Creating healthy habits is the key to happiness. Think about it, a habit is something you do repetitive and consistently. Pick something you want to change in your life and create a healthy habit to incorporate to reach that goal. Start small so you set yourself up to succeed. I personally incorporate healthy habits into my everyday routine, especially in the way of supplements and the food I eat. For example, I drink lots of water every day, in one of those water bottles, I add ¼ teaspoon of high dose vitamin C isolate (powdered form). The older we get the more vitamin C we need. By making this a habit everyday, I’m on top of my game. The list goes on. The last few articles the Beach Dog published were in relation to a healthy transition into spring, for example, non-toxic pesticides and bug sprays for your dog. Then we did one on Home Remedies for Your Dog . Then I started thinking, why not implement a healthy habit for your dog every day, not just springtime or when they develop an issue. In this day and age humans and dogs are surrounded by elements that make it increasingly harder to obtain and maintain optimal health. The best way to combat this is by creating a healthy habit for your dog continually. By creating healthy habits your implementing therapy’s that become part of your daily routine. In other words, it doesn’t feel like a project or a chore. Here’s how it works…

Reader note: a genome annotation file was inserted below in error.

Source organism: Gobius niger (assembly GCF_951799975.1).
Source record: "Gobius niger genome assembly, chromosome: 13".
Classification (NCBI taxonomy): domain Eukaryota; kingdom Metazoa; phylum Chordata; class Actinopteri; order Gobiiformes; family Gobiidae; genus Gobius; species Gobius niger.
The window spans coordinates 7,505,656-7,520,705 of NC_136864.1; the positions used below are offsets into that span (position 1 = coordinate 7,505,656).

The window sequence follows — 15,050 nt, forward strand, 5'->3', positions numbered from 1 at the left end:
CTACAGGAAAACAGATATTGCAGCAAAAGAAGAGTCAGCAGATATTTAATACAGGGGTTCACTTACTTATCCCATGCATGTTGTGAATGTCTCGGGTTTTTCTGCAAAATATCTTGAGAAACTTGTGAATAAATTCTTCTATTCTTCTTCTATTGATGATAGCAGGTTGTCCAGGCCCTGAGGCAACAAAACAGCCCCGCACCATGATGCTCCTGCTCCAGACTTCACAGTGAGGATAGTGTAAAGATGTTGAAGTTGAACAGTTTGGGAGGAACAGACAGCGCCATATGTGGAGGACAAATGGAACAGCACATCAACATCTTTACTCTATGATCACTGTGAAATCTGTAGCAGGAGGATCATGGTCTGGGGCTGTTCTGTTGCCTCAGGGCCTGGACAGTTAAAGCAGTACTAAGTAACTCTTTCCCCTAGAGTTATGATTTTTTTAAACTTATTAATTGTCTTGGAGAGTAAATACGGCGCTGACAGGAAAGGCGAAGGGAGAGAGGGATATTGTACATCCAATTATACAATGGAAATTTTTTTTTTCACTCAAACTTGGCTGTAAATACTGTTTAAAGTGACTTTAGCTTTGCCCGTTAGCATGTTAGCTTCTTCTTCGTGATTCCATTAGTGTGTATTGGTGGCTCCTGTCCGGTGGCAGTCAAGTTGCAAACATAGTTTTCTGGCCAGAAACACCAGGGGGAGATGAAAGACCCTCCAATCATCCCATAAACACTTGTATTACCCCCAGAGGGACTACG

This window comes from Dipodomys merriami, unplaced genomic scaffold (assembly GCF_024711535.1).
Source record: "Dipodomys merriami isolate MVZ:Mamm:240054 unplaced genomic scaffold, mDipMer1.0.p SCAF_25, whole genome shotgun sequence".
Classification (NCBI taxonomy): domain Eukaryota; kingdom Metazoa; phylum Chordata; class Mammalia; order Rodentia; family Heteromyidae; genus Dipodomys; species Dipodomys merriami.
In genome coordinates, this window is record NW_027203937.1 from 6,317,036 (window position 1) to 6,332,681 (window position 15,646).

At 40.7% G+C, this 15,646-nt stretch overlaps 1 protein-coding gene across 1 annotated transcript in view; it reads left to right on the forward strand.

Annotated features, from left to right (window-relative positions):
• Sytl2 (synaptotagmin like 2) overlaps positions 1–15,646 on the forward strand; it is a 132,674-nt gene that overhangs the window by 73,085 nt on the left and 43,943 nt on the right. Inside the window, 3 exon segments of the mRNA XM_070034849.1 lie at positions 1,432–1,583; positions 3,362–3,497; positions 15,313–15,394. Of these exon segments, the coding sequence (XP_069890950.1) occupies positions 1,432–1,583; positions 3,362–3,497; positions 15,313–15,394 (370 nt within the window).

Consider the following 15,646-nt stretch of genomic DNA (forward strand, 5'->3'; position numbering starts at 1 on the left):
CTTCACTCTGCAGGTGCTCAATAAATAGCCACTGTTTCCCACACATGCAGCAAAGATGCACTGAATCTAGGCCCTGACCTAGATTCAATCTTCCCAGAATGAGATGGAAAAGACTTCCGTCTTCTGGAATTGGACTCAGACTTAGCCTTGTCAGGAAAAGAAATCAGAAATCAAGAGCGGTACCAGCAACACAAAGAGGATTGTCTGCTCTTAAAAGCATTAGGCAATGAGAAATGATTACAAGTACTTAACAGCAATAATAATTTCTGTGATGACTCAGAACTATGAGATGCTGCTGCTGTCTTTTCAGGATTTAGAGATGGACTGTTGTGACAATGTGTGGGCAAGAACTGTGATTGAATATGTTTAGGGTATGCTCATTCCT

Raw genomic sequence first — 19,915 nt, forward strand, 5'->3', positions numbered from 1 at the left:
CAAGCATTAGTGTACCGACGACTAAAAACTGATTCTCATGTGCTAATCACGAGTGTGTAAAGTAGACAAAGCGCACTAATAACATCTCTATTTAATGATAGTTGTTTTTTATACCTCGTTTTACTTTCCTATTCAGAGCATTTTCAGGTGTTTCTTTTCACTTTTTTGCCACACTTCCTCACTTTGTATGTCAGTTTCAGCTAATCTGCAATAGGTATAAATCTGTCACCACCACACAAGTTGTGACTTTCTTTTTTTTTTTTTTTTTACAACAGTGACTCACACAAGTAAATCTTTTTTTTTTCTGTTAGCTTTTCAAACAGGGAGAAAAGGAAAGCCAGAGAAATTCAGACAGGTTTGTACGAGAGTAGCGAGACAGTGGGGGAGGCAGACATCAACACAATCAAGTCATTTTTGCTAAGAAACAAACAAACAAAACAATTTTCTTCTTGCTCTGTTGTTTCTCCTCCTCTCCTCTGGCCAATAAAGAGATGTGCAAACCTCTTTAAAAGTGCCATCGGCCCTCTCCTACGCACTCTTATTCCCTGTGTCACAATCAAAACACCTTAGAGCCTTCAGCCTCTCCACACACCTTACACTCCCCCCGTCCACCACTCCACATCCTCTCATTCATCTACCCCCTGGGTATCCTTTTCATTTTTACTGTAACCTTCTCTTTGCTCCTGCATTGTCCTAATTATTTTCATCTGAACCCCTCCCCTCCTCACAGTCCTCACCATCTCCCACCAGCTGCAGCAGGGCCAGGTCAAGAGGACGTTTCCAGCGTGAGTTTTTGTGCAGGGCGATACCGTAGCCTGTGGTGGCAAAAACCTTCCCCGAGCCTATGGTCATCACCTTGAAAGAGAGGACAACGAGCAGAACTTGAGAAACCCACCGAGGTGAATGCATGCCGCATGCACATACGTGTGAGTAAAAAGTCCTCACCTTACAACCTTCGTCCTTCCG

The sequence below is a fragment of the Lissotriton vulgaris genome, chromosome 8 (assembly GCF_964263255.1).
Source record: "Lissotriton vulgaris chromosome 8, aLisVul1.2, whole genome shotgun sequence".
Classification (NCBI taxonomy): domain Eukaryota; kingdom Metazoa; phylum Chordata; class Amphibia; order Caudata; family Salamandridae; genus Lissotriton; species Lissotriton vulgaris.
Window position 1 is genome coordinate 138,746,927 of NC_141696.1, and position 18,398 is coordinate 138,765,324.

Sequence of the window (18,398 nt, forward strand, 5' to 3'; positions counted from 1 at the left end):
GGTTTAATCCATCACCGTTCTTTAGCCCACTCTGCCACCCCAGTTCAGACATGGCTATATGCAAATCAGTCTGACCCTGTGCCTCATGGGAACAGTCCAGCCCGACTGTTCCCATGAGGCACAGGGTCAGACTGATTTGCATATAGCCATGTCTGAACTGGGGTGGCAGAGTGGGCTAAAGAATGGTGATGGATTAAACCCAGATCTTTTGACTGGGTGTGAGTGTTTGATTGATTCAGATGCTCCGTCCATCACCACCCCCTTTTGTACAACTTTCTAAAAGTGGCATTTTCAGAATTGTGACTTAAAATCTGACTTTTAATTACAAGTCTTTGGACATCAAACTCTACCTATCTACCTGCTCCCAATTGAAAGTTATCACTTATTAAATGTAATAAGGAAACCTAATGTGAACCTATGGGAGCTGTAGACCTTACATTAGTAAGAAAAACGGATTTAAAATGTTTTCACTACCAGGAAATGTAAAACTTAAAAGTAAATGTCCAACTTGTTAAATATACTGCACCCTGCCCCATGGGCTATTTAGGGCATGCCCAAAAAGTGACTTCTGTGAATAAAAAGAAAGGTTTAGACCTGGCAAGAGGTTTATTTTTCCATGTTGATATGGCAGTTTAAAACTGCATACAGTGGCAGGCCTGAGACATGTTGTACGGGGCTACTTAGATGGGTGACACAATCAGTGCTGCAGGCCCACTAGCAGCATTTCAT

They say anytime you repeat a behavior 18 days in a row it becomes a habit. Within these 18 days, you adjust the habit to fit and flow more freely. Here’s an example. I just adopted a Pomeranian. She had very dry skin when I got her. I know through experience the best cure for dry skin, human or dog, is olive oil. Use it both internally and externally. My new created habit was to give her ¼ teaspoon of olive oil with her kibble every day. Her kibble is on the kitchen counter with a pre-measured scoop and the olive oil stands right with it. I use the cap to measure and every day my new little pooch gets a therapeutic dose that’s perfect for her. It’s been two weeks and not only her skin but her fur look amazing. I’m choosing to keep this a daily supplement because olive oil has more to offer than just a fix for her dry skin issues. For more reasons why all dogs should consume olive oil see the bulleted list below. Should you decide to use olive oil as a daily supplement for your dog make sure you find the perfect dose. Keep in mind the size and weight of your dog. Start with a small amount and observe for two weeks. The most common adverse effect with olive oil is loose stools. If your dog develops loose stools stop using until stools go back to normal, then try a smaller dose every other day. Observe for another two weeks. If stools are normal but you don’t see the results you were hoping for pulse your dose up a tad. Implementing olive oil is an amazingly healthy habit for your dog. This article 4 Fabulous Benefits Of Olive Oil For Dogs has some good benefits pointed out and a few highlights covered before you start using olive oil for your dog.